But how to park such a back-story and move on? I was never allowed to. It occurred to me that I was often invited to dinner parties and on long weekends in country piles by Haves and Have-Yachts because I was a fount of filthy gossip and farcical yarns. I'd meet people at functions both domestic and foreign who'd perhaps seen me on 'E! Entertainment' in America or equivalent, and who'd say, 'You should write a book!' 'I do,' I'd reply, 'look, here's where you buy them.' 'Not that kind of book,' they'd say. 'A book about you.' 'Nobody would believe it,' I'd laugh them off. Eventually, it dawned.

I've had a life. Like my father Ken Jones, the former 'Voice of Sport' at the Sunday Mirror and The Independent, and a fixture on BBC TV's Grandstand, I have ink in my veins. I've worked on-staff at five UK national newspapers, and have freelanced for many more: here, in the US and as far afield as Japan and Australia, over a quarter of a century. I was at Live Aid. I've covered the Cannes Film Festival, the Academy Awards, the Grammys; the Montreux and San Remo music festivals. I've toured with bands, survived the talk circuit with Sir Ian Botham, and in 2009 accompanied the Royal Ballet on their historic visit to Cuba - the first by a foreign ballet company for over forty years. I have wenched and wassailed with superstars across five continents, written reports from countless countries, got away with it more than most would consider fair. I've lived the double life, and I tell the tale. The other me remains a normal daughter, granddaughter, sister, niece, aunt, mother, god-mother, god-daughter, girlfriend, friend. I've known my share of glory and ignominy, been party to the triumphs and despair of not only my cherished pals but also innumerable household names. Plenty of people make a living writing about less. I could pen volumes, couldn't I, exploring the seething, faded, moth-eaten tapestry of my own life, reliving the magic and dirt and marvelousness of the music industry and Fleet Street? So I have.



Sunday, 13 December 2015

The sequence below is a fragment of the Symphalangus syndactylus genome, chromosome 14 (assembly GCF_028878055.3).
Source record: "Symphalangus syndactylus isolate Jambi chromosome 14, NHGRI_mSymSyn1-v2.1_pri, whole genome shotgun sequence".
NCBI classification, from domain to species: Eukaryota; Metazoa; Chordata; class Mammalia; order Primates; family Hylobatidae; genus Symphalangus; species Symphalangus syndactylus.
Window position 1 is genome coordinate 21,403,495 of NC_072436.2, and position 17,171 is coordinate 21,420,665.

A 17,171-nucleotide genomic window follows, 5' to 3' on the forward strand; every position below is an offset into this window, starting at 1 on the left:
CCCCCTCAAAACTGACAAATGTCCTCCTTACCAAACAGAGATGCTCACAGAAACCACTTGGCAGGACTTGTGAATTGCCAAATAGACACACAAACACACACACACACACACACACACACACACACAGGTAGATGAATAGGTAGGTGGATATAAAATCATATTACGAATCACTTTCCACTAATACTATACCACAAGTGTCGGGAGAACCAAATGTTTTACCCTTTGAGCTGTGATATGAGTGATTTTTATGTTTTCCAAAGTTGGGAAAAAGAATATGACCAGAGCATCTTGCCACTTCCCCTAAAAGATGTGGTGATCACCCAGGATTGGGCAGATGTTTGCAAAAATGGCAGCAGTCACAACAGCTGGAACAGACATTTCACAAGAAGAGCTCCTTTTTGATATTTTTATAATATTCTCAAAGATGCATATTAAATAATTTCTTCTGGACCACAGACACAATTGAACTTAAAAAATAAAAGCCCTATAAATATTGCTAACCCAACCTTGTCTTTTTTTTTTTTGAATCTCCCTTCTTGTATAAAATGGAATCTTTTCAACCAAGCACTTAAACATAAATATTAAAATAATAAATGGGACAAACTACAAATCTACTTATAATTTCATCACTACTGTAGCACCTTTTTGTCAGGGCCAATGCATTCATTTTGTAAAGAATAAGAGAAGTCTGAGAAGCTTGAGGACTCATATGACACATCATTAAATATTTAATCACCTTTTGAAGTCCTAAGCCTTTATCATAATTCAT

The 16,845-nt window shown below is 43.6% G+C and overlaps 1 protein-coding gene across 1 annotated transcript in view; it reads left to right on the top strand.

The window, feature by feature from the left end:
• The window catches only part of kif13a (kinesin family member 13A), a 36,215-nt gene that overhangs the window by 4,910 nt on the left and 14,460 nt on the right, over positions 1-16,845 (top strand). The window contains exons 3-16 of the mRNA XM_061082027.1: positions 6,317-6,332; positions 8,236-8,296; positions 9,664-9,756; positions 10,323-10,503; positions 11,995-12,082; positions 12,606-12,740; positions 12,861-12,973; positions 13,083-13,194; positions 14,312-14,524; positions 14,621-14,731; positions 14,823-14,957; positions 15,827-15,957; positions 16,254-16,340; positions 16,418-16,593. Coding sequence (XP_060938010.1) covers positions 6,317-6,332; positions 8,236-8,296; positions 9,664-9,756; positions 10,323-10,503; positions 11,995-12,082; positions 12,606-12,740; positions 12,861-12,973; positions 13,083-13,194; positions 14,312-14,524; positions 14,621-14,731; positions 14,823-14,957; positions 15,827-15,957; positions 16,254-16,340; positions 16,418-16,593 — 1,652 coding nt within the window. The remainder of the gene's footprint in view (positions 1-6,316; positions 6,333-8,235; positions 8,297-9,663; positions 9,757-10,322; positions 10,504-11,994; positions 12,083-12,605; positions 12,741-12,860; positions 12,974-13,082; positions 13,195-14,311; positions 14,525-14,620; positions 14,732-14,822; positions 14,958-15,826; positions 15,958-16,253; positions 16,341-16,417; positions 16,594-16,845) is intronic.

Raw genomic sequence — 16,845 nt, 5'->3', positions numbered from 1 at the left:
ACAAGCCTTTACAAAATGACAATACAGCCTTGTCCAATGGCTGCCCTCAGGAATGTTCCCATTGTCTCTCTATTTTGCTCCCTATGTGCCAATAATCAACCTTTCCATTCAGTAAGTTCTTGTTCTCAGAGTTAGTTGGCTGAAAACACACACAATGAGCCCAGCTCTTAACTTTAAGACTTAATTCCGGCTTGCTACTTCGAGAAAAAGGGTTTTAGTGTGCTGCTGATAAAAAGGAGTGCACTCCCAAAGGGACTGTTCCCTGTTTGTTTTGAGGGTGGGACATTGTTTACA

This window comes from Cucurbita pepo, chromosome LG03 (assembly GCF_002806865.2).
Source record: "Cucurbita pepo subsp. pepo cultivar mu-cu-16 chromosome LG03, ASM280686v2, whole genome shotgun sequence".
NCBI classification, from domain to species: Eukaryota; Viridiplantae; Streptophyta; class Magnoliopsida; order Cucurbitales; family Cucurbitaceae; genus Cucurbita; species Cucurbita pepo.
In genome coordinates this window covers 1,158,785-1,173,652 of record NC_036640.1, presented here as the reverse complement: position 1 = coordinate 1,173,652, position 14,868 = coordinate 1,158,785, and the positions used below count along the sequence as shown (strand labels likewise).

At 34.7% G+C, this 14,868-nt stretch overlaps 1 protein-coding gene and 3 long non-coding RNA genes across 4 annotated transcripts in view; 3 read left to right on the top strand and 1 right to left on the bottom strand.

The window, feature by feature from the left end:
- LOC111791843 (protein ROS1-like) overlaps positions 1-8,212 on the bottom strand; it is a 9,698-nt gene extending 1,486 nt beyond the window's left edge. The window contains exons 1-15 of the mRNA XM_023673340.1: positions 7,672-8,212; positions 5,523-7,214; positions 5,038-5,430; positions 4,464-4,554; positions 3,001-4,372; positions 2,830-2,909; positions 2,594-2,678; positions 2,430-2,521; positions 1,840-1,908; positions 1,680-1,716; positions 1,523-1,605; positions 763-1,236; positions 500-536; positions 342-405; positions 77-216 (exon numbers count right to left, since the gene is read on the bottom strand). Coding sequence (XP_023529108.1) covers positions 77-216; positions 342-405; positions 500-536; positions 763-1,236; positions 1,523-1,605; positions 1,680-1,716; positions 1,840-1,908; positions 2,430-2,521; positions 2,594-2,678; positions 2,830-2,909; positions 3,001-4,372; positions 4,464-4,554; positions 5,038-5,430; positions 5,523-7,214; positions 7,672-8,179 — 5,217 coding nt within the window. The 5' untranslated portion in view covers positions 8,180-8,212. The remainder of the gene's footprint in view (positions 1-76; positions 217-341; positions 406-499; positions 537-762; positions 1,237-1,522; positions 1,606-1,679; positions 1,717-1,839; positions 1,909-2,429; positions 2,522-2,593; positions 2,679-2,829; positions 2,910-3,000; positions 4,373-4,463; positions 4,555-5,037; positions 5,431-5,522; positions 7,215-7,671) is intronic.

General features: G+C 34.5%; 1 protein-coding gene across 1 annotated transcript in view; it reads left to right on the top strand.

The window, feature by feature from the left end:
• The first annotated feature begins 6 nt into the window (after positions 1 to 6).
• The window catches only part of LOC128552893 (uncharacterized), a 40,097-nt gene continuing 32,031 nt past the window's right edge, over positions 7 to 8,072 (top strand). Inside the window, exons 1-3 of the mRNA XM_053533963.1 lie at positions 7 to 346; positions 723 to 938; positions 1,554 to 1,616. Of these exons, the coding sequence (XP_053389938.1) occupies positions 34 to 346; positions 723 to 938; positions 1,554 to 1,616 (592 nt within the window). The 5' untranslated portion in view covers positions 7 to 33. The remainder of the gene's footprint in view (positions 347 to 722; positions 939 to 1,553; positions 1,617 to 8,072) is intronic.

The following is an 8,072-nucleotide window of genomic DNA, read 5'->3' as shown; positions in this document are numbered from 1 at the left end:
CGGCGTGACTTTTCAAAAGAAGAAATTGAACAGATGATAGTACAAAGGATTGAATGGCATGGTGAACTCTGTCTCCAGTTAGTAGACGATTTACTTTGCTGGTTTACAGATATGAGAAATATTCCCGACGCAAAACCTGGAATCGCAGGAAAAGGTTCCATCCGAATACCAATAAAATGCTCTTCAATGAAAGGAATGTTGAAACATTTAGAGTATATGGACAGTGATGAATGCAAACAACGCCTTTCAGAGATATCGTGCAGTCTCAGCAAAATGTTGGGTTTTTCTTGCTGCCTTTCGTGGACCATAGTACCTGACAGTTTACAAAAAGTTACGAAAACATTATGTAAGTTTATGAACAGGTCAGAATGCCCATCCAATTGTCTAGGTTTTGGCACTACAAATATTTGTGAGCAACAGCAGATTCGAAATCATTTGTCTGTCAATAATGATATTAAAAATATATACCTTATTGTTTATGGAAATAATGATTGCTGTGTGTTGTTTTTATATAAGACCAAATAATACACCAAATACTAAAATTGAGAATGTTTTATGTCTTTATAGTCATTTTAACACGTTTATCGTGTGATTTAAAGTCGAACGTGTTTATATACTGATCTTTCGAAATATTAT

ONE HUNDRED YEARS OF FRANK SINATRA

It makes you think. I grew up on the maestro's music - my parents were (are) die-hard fans. I interviewed Ol' Blue Eyes in LA - twice - and spent time with his widow, Barbara Marx. I got to know his daughter, Nancy, when I lived with Raquel Welch in Beverly Hills - 'Boots' was her best mate. Only after his death, when I was researching Ava Gardner, did I realise I'd known barely the first thing about him.
What we knew was the Sinatra myth, the legend. What we didn't want to know was what got him there. We certainly didn't want to hear about his backstreet-abortionist mother, nor the hell through which she dragged him - which accounts, at least in part, for who he became. Perhaps most telling was that night in Elaine's, New York - the night that Frank, on being introduced to Mario Puzo, author of 'The Godfather', refused to shake his hand.
A recent survey on the kind of music played at funerals revealed that traditional hymns are now chosen by fewer than 35%, while pop songs have soared to an 'incredible' 58%. It 'devalues human life', declared one commentator about the survey, to take one's final, shortest journey on earth to the accompaniment of music from popular culture.
Why so? Why not pop our clogs to popular music, if that's the way we lived?
Unsurprisingly, the song most played at funerals these days is Sinatra's 'My Way'. What's so bad about that? Whatever turns you off.
My friends and I have spent countless happy moments dancing round the kitchen to 'New York, New York'. I've certainly slated that one for my own funeral - along with Cockney Rebel's 'Make Me Smile (Come Up and See Me). performed live. Every time I see Steve Harley, he asks me if I've got a date. Clearly I have. I just don't know it yet.

Thank you for the music, Francis Albert. For better or worse, way to go.